David L. Rabinowitz

David Lincoln Rabinowitz
David Rabinowitz.jpg
David Lincoln Rabinowitz working at the NEAT-Project
Born1960 (age 57–58)
Alma materYale University
University of Chicago
Known forCo-discoverer of the new population of dwarf planets in the outer solar system
Scientific career
FieldsAstrophysics
InstitutionsYale University's Center for Astronomy and Astrophysics
University of Arizona Lunar and Planetary Laboratory
Thesis (1988)
Websitephysics.yale.edu/people/david-rabinowitz

David Lincoln Rabinowitz (born 1960) is an American astronomer, discoverer of minor planets and researcher at Yale University.

He has built CCD cameras and software for the detection of near-Earth and Kuiper belt objects,[1] and his research has helped reduce the assumed number of near-Earth asteroids larger than 1 km by half, from 1,000–2,000 to 500–1,000[2] He has also assisted in the detection of distant solar system objects, supernovae, and quasars, thereby helping to understand the origin and evolution of the solar system and the dark energy driving the accelerated expansion of the universe.

Collaborating with Michael Brown and Chad Trujillo of the Quasar Equatorial Survey Team, he has participated in the discovery of several plutoids such as 90377 Sedna (possibly the first known inner Oort cloud object), 90482 Orcus,[3] Eris (more massive than Pluto[4]), Haumea,[5] and Makemake,[6] although he would not get credit for Haumea.

Together with Tom Gehrels of the University of Arizona and his Spacewatch team, Rabinowitz discovered or co-discovered other astronomical objects including 5145 Pholus[7] (credited by the MPC to Spacewatch[8]) and 1991 BA (uncredited yet[9]).

The minor planet 5040 Rabinowitz, a Phocaea asteroid discovered by Tom Gehrels at Palomar Observatory in 1972, was named in his honor and for his work at Spacewatch.[10]

Discovered minor planets: 30 [11] (selection)
DesignationDateNote / Ref
90377 SednaNovember 142003[1][2] MPC
90482 OrcusFebruary 172004[1][2] MPC
32July 262003[1][2] MPC
364October 32004[1][2] MPC
136199 ErisOctober 212003[1][2] MPC
136472 MakemakeMarch 312005[1][2] MPC
115August 72004[1][2] MPC
(187661) 2007 JG43May 102007[1][3] MPC
10July 172007[1][3] MPC
(305543) 2008 QY40August 252008[1][3] MPC
(312645) 2010 EP65March 92010[4] MPC
65March 72010[4] MPC
(349933) 2009 YF7December 192009 –    MPC
(353222) 2009 YD7December 162009 –    MPC
(382004) 2010 RM64September 92010[3][4] MPC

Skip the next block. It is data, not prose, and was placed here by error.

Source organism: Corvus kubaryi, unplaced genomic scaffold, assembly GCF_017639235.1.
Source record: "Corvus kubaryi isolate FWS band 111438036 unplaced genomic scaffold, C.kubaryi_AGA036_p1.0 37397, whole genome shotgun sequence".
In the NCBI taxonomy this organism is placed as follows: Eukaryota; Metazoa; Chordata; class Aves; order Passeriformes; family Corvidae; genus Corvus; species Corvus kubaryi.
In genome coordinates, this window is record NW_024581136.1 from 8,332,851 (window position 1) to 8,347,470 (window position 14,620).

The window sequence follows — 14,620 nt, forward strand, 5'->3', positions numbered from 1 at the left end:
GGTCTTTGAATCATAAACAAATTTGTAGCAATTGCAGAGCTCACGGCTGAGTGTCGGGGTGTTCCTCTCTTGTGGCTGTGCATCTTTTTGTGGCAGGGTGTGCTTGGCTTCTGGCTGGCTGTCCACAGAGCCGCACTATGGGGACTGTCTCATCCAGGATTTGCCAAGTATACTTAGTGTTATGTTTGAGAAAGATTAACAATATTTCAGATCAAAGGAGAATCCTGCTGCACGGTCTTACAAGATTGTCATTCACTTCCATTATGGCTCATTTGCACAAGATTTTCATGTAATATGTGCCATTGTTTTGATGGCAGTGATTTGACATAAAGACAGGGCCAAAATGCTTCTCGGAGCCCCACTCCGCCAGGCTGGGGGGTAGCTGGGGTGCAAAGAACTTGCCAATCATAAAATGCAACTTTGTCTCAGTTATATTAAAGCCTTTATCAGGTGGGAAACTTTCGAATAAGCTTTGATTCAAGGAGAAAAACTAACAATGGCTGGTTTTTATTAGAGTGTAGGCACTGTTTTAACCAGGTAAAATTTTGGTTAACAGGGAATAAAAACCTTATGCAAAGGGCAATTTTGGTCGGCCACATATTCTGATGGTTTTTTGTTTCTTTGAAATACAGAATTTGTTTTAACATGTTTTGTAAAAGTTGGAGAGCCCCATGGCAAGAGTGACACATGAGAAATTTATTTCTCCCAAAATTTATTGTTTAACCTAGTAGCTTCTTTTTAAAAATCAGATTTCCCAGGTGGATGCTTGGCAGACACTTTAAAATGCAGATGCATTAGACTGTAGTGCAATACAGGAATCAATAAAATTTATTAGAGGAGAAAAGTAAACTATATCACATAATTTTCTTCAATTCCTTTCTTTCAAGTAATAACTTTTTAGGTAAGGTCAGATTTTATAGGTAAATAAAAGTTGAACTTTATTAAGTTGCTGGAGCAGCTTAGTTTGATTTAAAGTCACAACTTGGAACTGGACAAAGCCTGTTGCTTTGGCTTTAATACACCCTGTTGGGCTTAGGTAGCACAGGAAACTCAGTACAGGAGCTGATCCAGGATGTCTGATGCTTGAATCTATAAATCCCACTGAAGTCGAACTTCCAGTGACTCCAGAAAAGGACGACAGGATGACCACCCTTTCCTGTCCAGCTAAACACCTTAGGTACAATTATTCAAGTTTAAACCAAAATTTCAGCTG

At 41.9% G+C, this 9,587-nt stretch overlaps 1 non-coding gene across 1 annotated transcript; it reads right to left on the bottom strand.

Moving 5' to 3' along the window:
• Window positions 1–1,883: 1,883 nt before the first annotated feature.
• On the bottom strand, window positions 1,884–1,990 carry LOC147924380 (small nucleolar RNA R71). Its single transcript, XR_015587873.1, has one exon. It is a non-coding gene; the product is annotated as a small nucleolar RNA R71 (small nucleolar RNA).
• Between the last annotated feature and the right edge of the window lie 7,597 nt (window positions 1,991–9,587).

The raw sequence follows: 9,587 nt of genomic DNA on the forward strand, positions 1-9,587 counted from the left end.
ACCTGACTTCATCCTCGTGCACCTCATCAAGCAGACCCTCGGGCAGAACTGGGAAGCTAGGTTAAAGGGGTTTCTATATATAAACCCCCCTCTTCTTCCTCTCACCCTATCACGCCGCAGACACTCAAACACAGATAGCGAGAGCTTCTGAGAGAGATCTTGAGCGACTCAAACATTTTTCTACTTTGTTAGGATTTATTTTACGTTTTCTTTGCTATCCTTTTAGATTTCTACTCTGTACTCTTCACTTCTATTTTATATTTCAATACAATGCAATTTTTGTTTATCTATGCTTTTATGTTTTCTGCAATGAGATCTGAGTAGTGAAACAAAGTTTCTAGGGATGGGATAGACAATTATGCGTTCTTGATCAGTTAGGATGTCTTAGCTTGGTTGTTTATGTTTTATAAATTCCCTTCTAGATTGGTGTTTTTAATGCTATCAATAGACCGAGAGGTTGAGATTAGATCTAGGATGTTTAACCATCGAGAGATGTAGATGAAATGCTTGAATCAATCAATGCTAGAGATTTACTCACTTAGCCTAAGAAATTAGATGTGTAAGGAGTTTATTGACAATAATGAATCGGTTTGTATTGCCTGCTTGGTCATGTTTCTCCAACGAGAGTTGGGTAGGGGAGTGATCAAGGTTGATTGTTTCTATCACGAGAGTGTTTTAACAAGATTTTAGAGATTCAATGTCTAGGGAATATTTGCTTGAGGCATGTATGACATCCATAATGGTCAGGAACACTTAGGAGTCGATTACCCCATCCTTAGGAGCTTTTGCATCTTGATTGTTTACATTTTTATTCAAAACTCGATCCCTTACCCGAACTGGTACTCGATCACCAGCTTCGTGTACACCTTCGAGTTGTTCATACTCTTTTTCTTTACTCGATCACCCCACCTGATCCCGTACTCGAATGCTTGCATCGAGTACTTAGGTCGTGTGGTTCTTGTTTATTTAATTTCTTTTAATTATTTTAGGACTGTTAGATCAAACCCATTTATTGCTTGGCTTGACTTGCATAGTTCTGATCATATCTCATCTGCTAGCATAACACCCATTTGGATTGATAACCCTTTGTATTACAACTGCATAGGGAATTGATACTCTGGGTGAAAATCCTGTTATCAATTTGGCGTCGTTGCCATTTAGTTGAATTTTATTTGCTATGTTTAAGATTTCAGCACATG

7December 172009 –    MPC
98November 112010[3][4] MPC
(471136) 2010 EO65March 92010[4] MPC
(471137) 2010 ET65March 132010[4] MPC
(471149) 2010 FB49March 172010[4] MPC
(471150) 2010 FC49March 182010[4] MPC
(471151) 2010 FD49March 192010[4] MPC
(471152) 2010 FE49March 192010[4] MPC
(471155) 2010 GF65April 142010[4] MPC
(471172) 2010 JC80May 122010[4] MPC
(471196) 2010 PK66August 142010[3][4] MPC
(471210) 2010 VW11November 32010[3][4] MPC
(496816) 1989 UPOctober 271989[5] MPC
(499522) 2010 PL66August 142010[3][4] MPC
(504555) 2008 SO266September 242008[1][3] MPC
1 co-discovered with Michael E. Brown
2 co-discovered with Chad Trujillo
3 co-discovered with Megan E. Schwamb
4 co-discovered with Suzanne W. Tourtellotte
5 co-discovered with James V. Scotti
  • references

References

  1. ^ "David Rabinowitz overview". Archived from the original on 2005-11-06. 
  2. ^ Jane Platt (12 January 2000). "Asteroid population count slashed". NASA. Retrieved 1 July 2016. 
  3. ^ David Whitehouse (3 March 2004). "New world found far beyond Pluto". BBC NEWS - Science/Nature. Retrieved 1 July 2016. 
  4. ^ Brown, Michael E.; Schaller, Emily L. (June 2007). "The Mass of Dwarf Planet Eris". Science. 316 (5831): 1585. 2007Sci...316.1585B. 10.1126/science.1139415. 17569855. Retrieved 1 July 2016. 
  5. ^ M. E. Brown, A. H. Bouchez, D. L. Rabinowitz, R. Sari, C. A. Trujillo, M. A. van Dam, R. Campbell, J. Chin, S. Hartman, E. Johansson, R. Lafon, D. LeMignant, P. Stomski, D. Summers, P. L. Wizinowich, Keck Observatory laser guide star adaptive optics discovery and characterization of a satellite to large Kuiper belt object 2003 EL61, The Astrophysical Journal Letters, 632, L45 (October 2005)
  6. ^ Mike Baldwin. "Eris: dwarf planet larger than Pluto". memphisgeology. Retrieved 1 July 2016. 
  7. ^ "Pholus (minor planet 5145)". David Darling. Retrieved 1 July 2016. 
  8. ^ "5145 Pholus (1992 AD)". Minor Planet Center. Retrieved 1 July 2016. 
  9. ^ "1991 BA". Minor Planet Center. Retrieved 1 July 2016. 
  10. ^ Schmadel, Lutz D. (2007). Dictionary of Minor Planet Names – (5040) Rabinowitz. Springer Berlin Heidelberg. p. 434. ISBN 978-3-540-00238-3. Retrieved 1 July 2016. 
  11. ^ "Minor Planet Discoverers (by number)". Minor Planet Center. 20 August 2016. Retrieved 25 August 2016. 
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